11. 11. Interacting With Key Stakeholders Colder - Autonomous Go It Alone Cooperate On A Limited Basis Cooperate Implicitly Co-Opt/ Absorb Coalesce Merge/Acquire Warmer- Common
  12. 12. Interacting With Stakeholders <ul><li>If aiming to minimise dependence on stakeholders you will work as far as possible at the top of this continuum (go it alone or implicit cooperation) </li></ul><ul><li>If your stakeholders have so much power that your room to manoeuvre is limited, you have to find a degree of commonality with them, however costly that is to you in terms of your autonomy (limited cooperation or co-option) </li></ul><ul><li>Third way of looking at the relationship is interdependence (coalition or merger), both explicitly agree to join forces because there are mutual benefits </li></ul>
  13. 13. Go It Alone <ul><li>Aim is to minimise scope of influence of stakeholder </li></ul><ul><li>Very effective if you can simultaneously increase your influence over them or over a third party who is common to both of you e.g. trough use of public relations </li></ul><ul><li>Not appropriate when you are dependent on your stakeholder or vice versa, or in conditions of change or uncertainty </li></ul>
  14. 14. Implicit Cooperation <ul><li>May be neither feasible nor politic to distance yourself from a key stakeholder </li></ul><ul><li>May still wish to limit their sphere of influence as much as possible </li></ul><ul><li>Therefore accept degree of informal cooperation </li></ul><ul><li>Usually fine when you can easily keep tabs on your stakeholder and when the environment is relatively stable </li></ul>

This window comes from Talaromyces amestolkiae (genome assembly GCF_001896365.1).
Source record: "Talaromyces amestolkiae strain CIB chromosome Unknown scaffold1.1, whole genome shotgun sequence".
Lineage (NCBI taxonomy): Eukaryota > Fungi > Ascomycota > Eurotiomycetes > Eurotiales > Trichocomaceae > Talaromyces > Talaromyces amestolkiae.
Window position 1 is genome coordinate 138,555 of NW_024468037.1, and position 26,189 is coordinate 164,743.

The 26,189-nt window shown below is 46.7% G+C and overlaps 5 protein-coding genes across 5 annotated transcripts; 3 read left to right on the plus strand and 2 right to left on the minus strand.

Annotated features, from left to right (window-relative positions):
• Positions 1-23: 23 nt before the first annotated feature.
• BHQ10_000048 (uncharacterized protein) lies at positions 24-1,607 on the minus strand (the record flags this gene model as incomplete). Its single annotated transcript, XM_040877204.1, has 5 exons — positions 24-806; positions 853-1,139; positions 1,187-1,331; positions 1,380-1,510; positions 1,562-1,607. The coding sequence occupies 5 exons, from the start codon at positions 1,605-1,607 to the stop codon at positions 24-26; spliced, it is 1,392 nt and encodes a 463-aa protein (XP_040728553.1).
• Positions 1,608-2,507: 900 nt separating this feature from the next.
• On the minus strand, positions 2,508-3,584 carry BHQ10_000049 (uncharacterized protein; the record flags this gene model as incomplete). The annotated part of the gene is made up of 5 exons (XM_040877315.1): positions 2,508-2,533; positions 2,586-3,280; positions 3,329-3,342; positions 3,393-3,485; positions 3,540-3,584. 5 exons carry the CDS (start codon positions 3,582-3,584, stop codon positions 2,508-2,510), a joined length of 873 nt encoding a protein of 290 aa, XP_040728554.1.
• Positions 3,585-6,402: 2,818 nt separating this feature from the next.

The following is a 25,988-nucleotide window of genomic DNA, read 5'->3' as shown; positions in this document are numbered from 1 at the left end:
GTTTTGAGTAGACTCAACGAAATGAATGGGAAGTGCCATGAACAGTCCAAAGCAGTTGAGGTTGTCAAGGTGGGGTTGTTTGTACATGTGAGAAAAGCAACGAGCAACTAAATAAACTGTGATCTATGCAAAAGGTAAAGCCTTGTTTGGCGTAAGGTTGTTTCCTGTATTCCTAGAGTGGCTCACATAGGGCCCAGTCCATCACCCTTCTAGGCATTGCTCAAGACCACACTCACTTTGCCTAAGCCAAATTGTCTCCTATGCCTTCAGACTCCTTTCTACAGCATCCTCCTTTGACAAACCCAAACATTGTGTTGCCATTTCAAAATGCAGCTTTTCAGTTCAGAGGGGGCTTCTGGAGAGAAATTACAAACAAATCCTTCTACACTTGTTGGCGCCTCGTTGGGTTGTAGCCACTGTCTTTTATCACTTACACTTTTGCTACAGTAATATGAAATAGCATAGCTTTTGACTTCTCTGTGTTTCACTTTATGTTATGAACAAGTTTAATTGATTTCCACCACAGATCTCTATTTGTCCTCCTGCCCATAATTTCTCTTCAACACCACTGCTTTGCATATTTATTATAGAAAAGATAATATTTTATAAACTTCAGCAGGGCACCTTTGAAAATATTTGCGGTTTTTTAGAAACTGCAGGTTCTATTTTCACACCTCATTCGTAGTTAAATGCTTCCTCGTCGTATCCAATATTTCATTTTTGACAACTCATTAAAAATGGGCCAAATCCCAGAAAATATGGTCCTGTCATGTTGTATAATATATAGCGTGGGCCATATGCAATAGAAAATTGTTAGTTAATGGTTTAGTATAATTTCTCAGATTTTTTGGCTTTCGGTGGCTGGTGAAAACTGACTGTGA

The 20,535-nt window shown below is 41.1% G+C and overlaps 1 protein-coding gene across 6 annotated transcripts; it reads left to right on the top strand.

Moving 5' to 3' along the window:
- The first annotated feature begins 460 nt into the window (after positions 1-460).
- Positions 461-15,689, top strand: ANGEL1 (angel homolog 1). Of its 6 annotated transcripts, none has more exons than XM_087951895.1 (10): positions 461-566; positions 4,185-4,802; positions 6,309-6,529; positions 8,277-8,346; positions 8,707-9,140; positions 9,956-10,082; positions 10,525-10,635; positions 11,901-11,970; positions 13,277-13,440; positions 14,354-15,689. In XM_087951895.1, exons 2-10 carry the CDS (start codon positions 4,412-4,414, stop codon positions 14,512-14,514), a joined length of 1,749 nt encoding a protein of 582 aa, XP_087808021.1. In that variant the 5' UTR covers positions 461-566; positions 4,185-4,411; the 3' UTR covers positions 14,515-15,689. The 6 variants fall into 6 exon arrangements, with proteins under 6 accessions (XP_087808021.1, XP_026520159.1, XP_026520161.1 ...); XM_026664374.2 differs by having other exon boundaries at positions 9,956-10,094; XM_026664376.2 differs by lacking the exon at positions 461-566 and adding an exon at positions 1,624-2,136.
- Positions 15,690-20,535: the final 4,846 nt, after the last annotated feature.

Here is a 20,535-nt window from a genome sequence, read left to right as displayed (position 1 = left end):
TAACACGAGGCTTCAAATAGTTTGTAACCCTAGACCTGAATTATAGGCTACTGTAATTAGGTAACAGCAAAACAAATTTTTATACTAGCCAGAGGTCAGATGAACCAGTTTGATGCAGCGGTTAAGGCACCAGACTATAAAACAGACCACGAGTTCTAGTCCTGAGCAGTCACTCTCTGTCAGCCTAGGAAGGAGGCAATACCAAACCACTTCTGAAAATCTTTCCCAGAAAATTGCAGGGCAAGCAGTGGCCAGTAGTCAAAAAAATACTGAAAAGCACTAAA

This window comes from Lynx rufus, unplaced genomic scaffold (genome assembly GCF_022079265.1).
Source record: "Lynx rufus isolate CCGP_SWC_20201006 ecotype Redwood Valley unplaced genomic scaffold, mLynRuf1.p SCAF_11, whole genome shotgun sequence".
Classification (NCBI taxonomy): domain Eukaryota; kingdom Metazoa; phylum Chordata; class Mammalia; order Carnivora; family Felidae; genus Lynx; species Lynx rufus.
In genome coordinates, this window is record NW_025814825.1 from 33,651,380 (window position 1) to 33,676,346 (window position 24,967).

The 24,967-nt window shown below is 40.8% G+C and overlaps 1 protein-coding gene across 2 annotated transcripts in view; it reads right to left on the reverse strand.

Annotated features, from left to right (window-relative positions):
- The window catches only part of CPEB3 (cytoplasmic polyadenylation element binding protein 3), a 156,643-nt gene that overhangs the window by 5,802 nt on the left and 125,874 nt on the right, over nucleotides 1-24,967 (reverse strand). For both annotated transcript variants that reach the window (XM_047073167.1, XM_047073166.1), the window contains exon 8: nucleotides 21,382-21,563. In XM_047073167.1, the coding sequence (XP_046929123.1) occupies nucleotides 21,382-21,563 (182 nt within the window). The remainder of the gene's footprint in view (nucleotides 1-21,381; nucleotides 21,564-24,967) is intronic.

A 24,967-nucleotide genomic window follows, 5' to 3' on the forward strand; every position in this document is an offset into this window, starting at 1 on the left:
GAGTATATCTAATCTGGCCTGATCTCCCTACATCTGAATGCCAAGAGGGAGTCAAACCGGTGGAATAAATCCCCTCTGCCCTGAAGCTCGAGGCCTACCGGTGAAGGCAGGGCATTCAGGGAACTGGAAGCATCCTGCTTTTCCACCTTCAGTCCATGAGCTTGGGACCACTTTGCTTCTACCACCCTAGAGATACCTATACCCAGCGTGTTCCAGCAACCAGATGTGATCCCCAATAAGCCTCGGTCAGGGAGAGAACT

15. 15. Limited Cooperation <ul><li>Conditions may create need to formally negotiate a basis for cooperation </li></ul><ul><li>Likely to be limited in scope (specific tasks or time period) </li></ul><ul><li>E.g. where one stakeholder might agree to contract out aspects of his/her functioning to another stakeholder </li></ul>
  16. 16. Co-Opting/Absorbing <ul><li>If both have a strong mutual objective – possible to co-opt elements of one into the other </li></ul><ul><li>E.g. liasion between two departments improved by having representatives one involved at other’s meetings </li></ul><ul><li>E.g. boards of public service organisations use co-opting to build alliances and schieve greater information-seeking </li></ul>
  17. 17. Coalition <ul><li>Each stakeholder remains a separate entity </li></ul><ul><li>Agree to act jointly with respect to some set of issues for a period of time </li></ul><ul><li>Includes an agreement on joint decision-making as well as action </li></ul><ul><li>Prevalent where stakeholders have mutual objectives but neither has enough power on their own </li></ul><ul><li>Habit of breaking down if the power, demands or support of one partner significantly outweighs the other </li></ul><ul><li>Often formed to stabilise conditions of uncertainty or to destabilise environments that are sluggish </li></ul>
  18. 18. Merger/Acquisition <ul><li>Differs from coalition in that one stakeholder has usually been out-manoeuvred by the other </li></ul><ul><li>I.e. allowed more powerful to take over the less powerful of the two </li></ul><ul><li>Often used in order to reduce uncertainty in their environment by increasing their control over certain actors in that environment </li></ul>